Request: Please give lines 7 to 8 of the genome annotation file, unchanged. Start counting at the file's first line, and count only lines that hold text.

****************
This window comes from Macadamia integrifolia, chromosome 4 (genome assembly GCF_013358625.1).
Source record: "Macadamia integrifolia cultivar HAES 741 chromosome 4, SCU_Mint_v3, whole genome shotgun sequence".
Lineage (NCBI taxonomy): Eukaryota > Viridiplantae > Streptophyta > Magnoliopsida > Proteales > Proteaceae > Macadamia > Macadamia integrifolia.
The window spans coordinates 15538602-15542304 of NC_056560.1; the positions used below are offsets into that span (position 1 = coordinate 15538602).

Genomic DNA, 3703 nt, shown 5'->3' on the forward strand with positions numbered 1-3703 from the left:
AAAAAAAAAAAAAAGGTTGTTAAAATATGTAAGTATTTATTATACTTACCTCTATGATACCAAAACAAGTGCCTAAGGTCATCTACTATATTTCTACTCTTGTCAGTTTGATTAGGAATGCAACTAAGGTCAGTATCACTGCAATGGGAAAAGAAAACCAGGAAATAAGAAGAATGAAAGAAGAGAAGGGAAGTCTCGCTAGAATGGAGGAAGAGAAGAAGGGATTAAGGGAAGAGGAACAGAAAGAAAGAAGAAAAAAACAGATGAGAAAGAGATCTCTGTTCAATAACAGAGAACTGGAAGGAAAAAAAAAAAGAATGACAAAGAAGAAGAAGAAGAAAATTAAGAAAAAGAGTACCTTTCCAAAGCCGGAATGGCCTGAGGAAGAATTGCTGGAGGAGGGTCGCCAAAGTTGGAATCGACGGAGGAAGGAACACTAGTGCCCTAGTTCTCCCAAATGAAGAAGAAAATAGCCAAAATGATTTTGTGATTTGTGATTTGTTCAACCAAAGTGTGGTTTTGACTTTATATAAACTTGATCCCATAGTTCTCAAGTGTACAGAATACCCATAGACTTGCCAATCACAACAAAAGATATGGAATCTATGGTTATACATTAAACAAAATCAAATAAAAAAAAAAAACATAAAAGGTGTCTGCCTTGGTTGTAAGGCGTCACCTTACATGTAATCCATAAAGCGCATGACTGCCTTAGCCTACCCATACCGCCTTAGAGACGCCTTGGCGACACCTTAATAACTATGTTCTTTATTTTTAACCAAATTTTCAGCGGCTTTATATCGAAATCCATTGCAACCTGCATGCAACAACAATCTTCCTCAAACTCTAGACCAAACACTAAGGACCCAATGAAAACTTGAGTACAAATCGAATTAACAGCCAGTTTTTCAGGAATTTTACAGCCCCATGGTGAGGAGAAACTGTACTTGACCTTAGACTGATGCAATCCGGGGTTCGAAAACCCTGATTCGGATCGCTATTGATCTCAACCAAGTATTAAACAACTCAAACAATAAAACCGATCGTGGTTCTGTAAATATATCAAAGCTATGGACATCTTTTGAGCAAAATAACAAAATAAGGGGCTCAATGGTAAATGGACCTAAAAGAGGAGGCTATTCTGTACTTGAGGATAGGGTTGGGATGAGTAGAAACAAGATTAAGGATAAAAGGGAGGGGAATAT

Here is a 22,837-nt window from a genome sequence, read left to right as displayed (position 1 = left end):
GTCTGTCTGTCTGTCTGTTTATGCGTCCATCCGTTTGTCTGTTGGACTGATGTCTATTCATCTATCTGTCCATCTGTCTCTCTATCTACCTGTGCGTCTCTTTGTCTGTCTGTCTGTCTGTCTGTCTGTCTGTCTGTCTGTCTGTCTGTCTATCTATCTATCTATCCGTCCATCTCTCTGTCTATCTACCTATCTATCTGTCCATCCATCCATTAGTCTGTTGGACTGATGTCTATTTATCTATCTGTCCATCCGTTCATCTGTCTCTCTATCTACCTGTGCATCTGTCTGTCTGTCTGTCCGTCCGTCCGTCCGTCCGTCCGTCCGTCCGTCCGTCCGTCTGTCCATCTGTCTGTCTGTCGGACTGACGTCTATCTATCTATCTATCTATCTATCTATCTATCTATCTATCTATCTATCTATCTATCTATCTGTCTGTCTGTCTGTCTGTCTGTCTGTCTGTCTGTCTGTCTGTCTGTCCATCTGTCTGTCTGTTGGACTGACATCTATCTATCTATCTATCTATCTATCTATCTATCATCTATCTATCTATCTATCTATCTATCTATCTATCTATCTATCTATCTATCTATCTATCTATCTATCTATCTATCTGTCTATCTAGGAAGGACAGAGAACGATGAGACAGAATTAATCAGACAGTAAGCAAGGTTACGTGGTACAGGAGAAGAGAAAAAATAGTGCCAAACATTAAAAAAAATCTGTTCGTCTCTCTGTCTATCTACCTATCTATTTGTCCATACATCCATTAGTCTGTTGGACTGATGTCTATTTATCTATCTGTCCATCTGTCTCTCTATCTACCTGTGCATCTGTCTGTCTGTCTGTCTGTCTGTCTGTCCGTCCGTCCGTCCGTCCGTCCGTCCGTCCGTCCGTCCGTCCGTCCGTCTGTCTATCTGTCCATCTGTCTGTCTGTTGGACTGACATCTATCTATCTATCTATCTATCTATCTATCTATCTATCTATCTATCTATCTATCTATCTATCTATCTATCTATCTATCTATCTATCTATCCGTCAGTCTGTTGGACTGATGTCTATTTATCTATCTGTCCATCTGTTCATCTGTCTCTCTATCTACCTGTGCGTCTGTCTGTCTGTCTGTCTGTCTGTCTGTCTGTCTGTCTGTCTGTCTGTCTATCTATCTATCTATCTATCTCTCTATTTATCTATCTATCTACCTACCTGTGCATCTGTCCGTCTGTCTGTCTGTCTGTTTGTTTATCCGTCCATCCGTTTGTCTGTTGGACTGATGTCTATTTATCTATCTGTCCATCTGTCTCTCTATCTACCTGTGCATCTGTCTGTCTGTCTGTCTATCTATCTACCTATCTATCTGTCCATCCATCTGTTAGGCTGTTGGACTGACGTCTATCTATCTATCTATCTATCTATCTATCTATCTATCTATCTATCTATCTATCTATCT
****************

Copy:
Here is a 22,837-nt window from a genome sequence, read left to right as displayed (position 1 = left end):
GTCTGTCTGTCTGTCTGTTTATGCGTCCATCCGTTTGTCTGTTGGACTGATGTCTATTCATCTATCTGTCCATCTGTCTCTCTATCTACCTGTGCGTCTCTTTGTCTGTCTGTCTGTCTGTCTGTCTGTCTGTCTGTCTGTCTGTCTGTCTATCTATCTATCTATCCGTCCATCTCTCTGTCTATCTACCTATCTATCTGTCCATCCATCCATTAGTCTGTTGGACTGATGTCTATTTATCTATCTGTCCATCCGTTCATCTGTCTCTCTATCTACCTGTGCATCTGTCTGTCTGTCTGTCCGTCCGTCCGTCCGTCCGTCCGTCCGTCCGTCCGTCCGTCTGTCCATCTGTCTGTCTGTCGGACTGACGTCTATCTATCTATCTATCTATCTATCTATCTATCTATCTATCTATCTATCTATCTATCTATCTGTCTGTCTGTCTGTCTGTCTGTCTGTCTGTCTGTCTGTCTGTCTGTCCATCTGTCTGTCTGTTGGACTGACATCTATCTATCTATCTATCTATCTATCTATCTATCATCTATCTATCTATCTATCTATCTATCTATCTATCTATCTATCTATCTATCTATCTATCTATCTATCTATCTATCTGTCTATCTAGGAAGGACAGAGAACGATGAGACAGAATTAATCAGACAGTAAGCAAGGTTACGTGGTACAGGAGAAGAGAAAAAATAGTGCCAAACATTAAAAAAAATCTGTTCGTCTCTCTGTCTATCTACCTATCTATTTGTCCATACATCCATTAGTCTGTTGGACTGATGTCTATTTATCTATCTGTCCATCTGTCTCTCTATCTACCTGTGCATCTGTCTGTCTGTCTGTCTGTCTGTCTGTCCGTCCGTCCGTCCGTCCGTCCGTCCGTCCGTCCGTCCGTCCGTCCGTCTGTCTATCTGTCCATCTGTCTGTCTGTTGGACTGACATCTATCTATCTATCTATCTATCTATCTATCTATCTATCTATCTATCTATCTATCTATCTATCTATCTATCTATCTATCTATCTATCTATCCGTCAGTCTGTTGGACTGATGTCTATTTATCTATCTGTCCATCTGTTCATCTGTCTCTCTATCTACCTGTGCGTCTGTCTGTCTGTCTGTCTGTCTGTCTGTCTGTCTGTCTGTCTGTCTGTCTATCTATCTATCTATCTATCTCTCTATTTATCTATCTATCTACCTACCTGTGCATCTGTCCGTCTGTCTGTCTGTCTGTTTGTTTATCCGTCCATCCGTTTGTCTGTTGGACTGATGTCTATTTATCTATCTGTCCATCTGTCTCTCTATCTACCTGTGCATCTGTCTGTCTGTCTGTCTATCTATCTACCTATCTATCTGTCCATCCATCTGTTAGGCTGTTGGACTGACGTCTATCTATCTATCTATCTATCTATCTATCTATCTATCTATCTATCTATCTATCTATCT